In some dryer's the control panel relies on a thermistor rather than a CYCLING thermostat to regulate the drum's air temperature by monitoring the component's resistance changes; resistance goes down as temperature increases and up when temperature decreases. Once the drum's air temperature reaches a certain level required to dry clothes, the control panel shuts off the heater. The panel will turn the heater on again and begin another heating cycle when the thermistor indicates that more heat is needed to keep the air temperature constant inside the drum

Lastly check your moister sensor. ( located inside the dryer door usually) Especially if machine seems to shut down early and clothes are still wet.
Test with a meter at room temperature and it should show continuity.
A failed moisture sensor will affect the dryer run time in the automatic moisture sensing cycle but it will not affect the heating of the dryer or the timed cycle. Which are reflected by the thermostats.

Read more :http://www.ehow.com/info_12203962_check-dryer-thermistor.html

Apr 15, 2015 | Kenmore Dryers

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Gas dryer does not dry in "timed Dry" setting


In some dryer's the control panel relies on a thermistor rather than a CYCLING thermostat to regulate the drum's air temperature by monitoring the component's resistance changes; resistance goes down as temperature increases and up when temperature decreases. Once the drum's air temperature reaches a certain level required to dry clothes, the control panel shuts off the heater. The panel will turn the heater on again and begin another heating cycle when the thermistor indicates that more heat is needed to keep the air temperature constant inside the drum

Lastly check your moister sensor. ( located inside the dryer door usually) Especially if machine seems to shut down early and clothes are still wet.
Test with a meter at room temperature and it should show continuity.
A failed moisture sensor will affect the dryer run time in the automatic moisture sensing cycle but it will not affect the heating of the dryer or the timed cycle. Which are reflected by the thermostats.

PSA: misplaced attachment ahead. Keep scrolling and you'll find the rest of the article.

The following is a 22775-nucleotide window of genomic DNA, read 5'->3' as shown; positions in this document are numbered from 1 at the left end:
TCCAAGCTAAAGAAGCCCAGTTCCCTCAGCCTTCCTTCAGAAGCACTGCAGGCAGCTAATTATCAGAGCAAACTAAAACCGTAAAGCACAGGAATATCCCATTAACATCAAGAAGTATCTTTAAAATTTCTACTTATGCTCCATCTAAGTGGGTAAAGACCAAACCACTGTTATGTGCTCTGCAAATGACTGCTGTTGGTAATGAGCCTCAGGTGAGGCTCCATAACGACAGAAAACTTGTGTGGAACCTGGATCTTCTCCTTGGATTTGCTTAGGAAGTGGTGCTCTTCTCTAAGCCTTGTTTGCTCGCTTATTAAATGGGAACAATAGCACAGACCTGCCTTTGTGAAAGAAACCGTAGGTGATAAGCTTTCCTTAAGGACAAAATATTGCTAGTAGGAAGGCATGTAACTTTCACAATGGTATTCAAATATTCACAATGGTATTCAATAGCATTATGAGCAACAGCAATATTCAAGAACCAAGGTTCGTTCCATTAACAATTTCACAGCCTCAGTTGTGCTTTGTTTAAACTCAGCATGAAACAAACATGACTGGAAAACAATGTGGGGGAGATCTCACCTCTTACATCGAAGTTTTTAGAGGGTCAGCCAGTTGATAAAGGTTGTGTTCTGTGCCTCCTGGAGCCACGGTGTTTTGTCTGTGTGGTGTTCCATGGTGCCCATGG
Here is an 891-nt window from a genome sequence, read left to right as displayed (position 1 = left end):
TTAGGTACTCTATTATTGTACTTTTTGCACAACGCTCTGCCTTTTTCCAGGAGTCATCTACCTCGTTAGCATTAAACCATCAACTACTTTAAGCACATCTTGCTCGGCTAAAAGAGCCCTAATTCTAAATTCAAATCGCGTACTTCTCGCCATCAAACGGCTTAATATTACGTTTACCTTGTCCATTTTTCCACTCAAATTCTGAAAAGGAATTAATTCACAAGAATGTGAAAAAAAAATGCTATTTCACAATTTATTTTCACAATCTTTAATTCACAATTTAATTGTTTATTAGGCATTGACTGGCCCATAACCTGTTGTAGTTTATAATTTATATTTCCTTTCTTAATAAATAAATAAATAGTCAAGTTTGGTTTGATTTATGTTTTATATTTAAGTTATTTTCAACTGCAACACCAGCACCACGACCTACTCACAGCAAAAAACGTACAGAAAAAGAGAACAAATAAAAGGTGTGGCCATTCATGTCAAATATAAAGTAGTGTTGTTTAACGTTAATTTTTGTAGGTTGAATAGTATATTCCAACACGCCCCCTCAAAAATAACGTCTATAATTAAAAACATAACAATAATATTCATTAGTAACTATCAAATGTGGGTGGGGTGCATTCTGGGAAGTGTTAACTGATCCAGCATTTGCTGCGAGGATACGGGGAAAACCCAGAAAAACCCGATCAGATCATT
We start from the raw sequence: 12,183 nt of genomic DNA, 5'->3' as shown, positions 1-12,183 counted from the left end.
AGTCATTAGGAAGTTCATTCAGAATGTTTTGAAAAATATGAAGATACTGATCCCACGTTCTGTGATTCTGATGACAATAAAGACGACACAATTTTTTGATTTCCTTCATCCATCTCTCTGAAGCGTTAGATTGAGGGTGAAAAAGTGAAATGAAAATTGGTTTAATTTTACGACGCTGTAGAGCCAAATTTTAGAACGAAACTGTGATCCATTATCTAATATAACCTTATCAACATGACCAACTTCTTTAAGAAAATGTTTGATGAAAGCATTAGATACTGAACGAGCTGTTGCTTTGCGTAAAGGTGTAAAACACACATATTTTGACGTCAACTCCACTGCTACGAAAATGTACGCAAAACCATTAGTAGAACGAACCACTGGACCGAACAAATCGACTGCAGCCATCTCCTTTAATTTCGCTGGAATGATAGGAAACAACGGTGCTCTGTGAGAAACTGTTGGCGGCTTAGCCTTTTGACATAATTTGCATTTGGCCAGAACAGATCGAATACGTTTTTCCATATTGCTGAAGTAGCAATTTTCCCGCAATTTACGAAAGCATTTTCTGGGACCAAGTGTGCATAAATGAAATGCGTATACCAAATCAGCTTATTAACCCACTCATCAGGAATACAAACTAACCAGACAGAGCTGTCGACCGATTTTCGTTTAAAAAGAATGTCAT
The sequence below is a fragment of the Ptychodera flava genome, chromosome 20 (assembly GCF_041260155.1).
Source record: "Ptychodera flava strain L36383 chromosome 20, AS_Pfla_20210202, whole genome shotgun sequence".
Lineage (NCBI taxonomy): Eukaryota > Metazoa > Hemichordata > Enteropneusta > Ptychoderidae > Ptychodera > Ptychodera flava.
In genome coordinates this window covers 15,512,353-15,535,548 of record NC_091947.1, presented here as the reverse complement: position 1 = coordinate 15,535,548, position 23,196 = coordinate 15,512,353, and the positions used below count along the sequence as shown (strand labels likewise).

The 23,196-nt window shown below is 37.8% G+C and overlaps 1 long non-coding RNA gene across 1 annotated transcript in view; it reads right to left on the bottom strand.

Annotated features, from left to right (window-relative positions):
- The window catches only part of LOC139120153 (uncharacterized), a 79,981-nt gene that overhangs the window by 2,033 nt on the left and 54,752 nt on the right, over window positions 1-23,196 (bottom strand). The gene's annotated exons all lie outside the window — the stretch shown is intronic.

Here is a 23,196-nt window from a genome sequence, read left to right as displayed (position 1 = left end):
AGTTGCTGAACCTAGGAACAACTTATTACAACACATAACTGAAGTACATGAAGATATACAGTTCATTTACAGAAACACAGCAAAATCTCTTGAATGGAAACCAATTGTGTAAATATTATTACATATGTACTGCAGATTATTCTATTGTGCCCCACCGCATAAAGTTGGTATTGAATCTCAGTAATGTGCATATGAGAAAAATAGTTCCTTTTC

Read more :http://www.ehow.com/info_12203962_check-dryer-thermistor.html

Mar 06, 2015 | Whirlpool LGB6300 Gas Dryer

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My roper dryer works fine, it heats and the timer advances, it just wont shut off at the the end of a timed dry or auto dry. What do you think?


A timed drying cycle uses the timer alone to stop the drying cycle. Once it times out like an egg timer a set of contacts open up shutting off the dryer. Or a set of contacts closes to activate a relay which in turn shuts off the power.
Auto dry usually uses a moisture sensor which would do the same thing as the timer. Once it doesnt sense moisture in the load for a predetermined time it in turn triggers a relay which shuts the power off. Some auto dry cycles just use the timer alone and guess-timate the drying time by the selection.
If yours does not use a moisture sensor then most likely it is your timer/cycle switch. There may or may not be a relay involved.
Most dryers have a basic wiring diagram on the inside somewhere on one of the panels which will help.
Since yours is acting up on both cycles Im guessing you have a bad relay or connection to that relay somewhere IF it uses a moisture sensor.

Dec 17, 2014 | Roper Dryers

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Whirlpool gas dryer (WGD9450WR1) not drying on auto-cycles


try cleaning the 2 silver senser bars located inside the dryer drum on the door side with isopropyl alcohol and lint free wipes,these bars sense moisture and control timer speed,and when they get coated with the chemicals in dryer sheets they become coated and can no longer sense the damp clothes (these sensers use capacitance to sense moisture)

Feb 18, 2012 | Dryers

1 Answer

My dryer does not completely dry the clothes when we use the dryness sensing option. It does fine when we use the timer. Is there a moisture sensor that I might be able to replace ?